Meet the designers of our RAF aircraft coins

The Royal Air Force
Centenary Collection

A new series celebrating
100 years of bravery in the skies

Rhys Morgan esq

A Symbol of the Skies – Rhys Morgan

 

Rhys Morgan studied Graphic Design at the University of South Wales before joining The Royal Mint’s Graphic Design team in 2014. Rhys used the RAF Badge for his design – his very first for a United Kingdom coin.

“This coin has a personal significance to me, as there are a number of my family members that have been in the RAF and some are still in the forces to this day. My uncle and cousin are currently part of the RAF and have been since an early age. My grandfather also served and spent a lot of his time travelling to different countries and bases around the world.

I always had an idea in my head that I wanted to convey the humanitarian aspect of the Royal Air Force instead of focusing on defence and combat. I originally sketched up different situations such as a supply drops and mountain rescue teams. I struggled to work these into such a small space so I went to the Royal Air Force Museum Cosford for inspiration.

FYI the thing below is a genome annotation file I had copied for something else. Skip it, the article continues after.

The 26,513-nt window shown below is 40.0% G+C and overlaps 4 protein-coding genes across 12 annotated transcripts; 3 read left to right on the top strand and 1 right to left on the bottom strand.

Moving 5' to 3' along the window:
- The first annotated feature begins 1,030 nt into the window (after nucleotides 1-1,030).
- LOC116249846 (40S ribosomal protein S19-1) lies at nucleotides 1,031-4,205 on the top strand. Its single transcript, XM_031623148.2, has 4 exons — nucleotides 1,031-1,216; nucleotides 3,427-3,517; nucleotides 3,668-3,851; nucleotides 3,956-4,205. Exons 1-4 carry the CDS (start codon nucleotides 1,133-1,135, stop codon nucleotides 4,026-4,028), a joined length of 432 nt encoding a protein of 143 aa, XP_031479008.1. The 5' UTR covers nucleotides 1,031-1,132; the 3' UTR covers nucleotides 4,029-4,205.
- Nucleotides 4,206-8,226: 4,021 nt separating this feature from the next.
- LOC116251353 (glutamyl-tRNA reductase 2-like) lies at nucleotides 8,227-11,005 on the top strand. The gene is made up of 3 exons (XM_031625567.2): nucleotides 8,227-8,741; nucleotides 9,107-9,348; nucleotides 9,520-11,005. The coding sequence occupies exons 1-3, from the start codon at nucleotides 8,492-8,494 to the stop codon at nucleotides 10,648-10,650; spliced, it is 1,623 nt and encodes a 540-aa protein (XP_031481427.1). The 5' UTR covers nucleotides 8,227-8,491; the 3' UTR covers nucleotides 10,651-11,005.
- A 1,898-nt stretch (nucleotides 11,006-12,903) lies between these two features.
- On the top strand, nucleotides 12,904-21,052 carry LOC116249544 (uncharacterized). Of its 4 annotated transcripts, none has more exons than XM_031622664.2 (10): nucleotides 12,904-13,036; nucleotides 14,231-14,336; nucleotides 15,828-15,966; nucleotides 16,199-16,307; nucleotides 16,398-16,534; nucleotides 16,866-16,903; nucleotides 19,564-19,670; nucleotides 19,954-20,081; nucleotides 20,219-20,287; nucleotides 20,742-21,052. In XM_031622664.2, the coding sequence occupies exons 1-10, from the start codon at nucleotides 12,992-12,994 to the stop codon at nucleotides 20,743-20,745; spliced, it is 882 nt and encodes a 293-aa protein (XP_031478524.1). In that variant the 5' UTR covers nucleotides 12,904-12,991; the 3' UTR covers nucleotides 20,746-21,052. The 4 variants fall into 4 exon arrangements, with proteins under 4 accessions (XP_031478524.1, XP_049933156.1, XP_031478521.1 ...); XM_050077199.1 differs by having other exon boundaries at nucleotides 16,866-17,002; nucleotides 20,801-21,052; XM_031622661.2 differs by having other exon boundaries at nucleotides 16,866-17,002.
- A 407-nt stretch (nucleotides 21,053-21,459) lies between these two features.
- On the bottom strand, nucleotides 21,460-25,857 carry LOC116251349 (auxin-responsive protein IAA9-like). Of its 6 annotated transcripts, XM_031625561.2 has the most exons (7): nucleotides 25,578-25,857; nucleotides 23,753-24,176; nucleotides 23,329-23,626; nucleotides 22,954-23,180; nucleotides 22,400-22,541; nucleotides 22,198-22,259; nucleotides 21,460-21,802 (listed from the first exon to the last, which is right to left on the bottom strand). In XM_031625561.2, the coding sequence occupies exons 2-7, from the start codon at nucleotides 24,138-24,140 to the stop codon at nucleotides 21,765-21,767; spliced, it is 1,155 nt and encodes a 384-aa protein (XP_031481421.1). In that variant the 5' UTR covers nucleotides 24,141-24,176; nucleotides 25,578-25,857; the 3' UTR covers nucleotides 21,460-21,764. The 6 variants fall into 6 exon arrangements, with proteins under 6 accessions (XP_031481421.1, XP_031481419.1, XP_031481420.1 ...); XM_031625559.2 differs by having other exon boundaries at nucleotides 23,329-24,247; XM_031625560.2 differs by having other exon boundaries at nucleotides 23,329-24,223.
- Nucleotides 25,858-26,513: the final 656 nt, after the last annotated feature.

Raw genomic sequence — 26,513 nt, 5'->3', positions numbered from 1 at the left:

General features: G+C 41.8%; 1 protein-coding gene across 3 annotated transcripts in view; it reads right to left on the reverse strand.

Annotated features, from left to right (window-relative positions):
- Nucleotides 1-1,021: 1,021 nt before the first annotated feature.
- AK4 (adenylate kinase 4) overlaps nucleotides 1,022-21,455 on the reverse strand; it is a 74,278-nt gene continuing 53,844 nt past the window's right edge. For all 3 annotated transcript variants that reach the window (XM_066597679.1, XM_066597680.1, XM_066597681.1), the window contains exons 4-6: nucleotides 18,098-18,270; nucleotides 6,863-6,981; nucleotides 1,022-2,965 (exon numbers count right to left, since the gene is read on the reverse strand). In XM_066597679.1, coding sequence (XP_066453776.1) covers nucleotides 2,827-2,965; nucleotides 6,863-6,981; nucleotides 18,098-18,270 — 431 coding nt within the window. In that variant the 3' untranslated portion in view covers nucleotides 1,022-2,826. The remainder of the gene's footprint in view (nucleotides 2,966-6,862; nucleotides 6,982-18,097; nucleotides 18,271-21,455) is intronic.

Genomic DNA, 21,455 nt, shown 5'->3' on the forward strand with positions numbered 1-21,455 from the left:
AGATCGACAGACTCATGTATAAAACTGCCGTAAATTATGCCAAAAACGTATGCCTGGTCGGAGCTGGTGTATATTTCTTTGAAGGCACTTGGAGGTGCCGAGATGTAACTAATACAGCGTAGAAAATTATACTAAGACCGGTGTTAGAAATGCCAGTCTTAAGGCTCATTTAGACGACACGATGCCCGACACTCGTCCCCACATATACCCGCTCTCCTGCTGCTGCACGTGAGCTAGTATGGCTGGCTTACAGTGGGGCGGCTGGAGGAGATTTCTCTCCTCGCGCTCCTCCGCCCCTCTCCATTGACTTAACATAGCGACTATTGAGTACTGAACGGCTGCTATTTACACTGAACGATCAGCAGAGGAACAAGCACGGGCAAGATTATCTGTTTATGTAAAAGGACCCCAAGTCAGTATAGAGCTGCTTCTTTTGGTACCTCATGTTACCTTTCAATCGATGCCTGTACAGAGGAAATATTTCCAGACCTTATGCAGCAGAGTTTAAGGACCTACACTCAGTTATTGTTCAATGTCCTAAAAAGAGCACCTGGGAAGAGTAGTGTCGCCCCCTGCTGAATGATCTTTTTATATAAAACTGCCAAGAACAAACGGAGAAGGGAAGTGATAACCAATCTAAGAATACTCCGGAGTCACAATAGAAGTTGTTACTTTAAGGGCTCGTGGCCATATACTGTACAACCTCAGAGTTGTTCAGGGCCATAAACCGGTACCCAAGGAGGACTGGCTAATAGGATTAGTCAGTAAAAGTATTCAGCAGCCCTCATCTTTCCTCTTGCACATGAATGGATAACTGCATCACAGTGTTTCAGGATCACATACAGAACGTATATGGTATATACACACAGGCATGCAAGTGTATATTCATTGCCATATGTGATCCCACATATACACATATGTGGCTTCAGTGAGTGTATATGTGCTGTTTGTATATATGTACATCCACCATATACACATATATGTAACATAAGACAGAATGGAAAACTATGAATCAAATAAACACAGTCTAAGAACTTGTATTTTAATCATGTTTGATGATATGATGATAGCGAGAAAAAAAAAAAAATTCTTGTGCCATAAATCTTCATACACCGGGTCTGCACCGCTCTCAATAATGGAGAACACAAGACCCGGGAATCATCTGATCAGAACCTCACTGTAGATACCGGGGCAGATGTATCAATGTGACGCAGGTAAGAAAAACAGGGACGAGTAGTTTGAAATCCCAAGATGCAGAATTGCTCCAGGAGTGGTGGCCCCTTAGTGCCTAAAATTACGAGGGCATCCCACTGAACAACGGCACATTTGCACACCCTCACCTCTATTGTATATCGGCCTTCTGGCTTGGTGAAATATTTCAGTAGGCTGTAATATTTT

Whilst at the museum I discovered the original RAF badge which was adopted in 1918, the year the RAF was formally created, at a meeting of the Air Council. It seemed the perfect way to capture the RAF’s continued strength, using the badge to symbolise its resilience over 100 years.”

Rhys Morgan

Richard Talbot
Neil Talbot

Capturing Icons – Richard and Neil Talbot

 

Richard and Neil Talbot are brothers, both contemporary artists working with sculpture and drawing. They work together at times, their complimentary skills and interests allowing them to brainstorm and come up with new ideas. The brothers won the competition to select designs for The Royal Mint’s RAF Centenary Series but this isn’t their first tribute to the RAF.

In 2004, Richard and Neil created a tribute – a memorial to RAF Coastal Command to be housed in the South Cloisters of Westminster Abbey. Their relief carving in light grey Carrara marble depicted the sky and sea, with the sky overlaying an outline of the world set above a breaking sea and separated by a horizon line (which is of great importance to pilots), while an eagle symbolises mastery of the skies.

“Neil and I were brought up in Yorkshire, quite close to several RAF bases so we became very familiar with various aircraft – I remember sitting in a Vulcan bomber and an English Electric Lightning, and Neil remembers sitting in a Gloster Meteor. The designs and engineering of all of these aircraft are so impressive, it was important to us to be true to the nature of these aircraft – they are extraordinary designs in their own right.”

Richard Talbot

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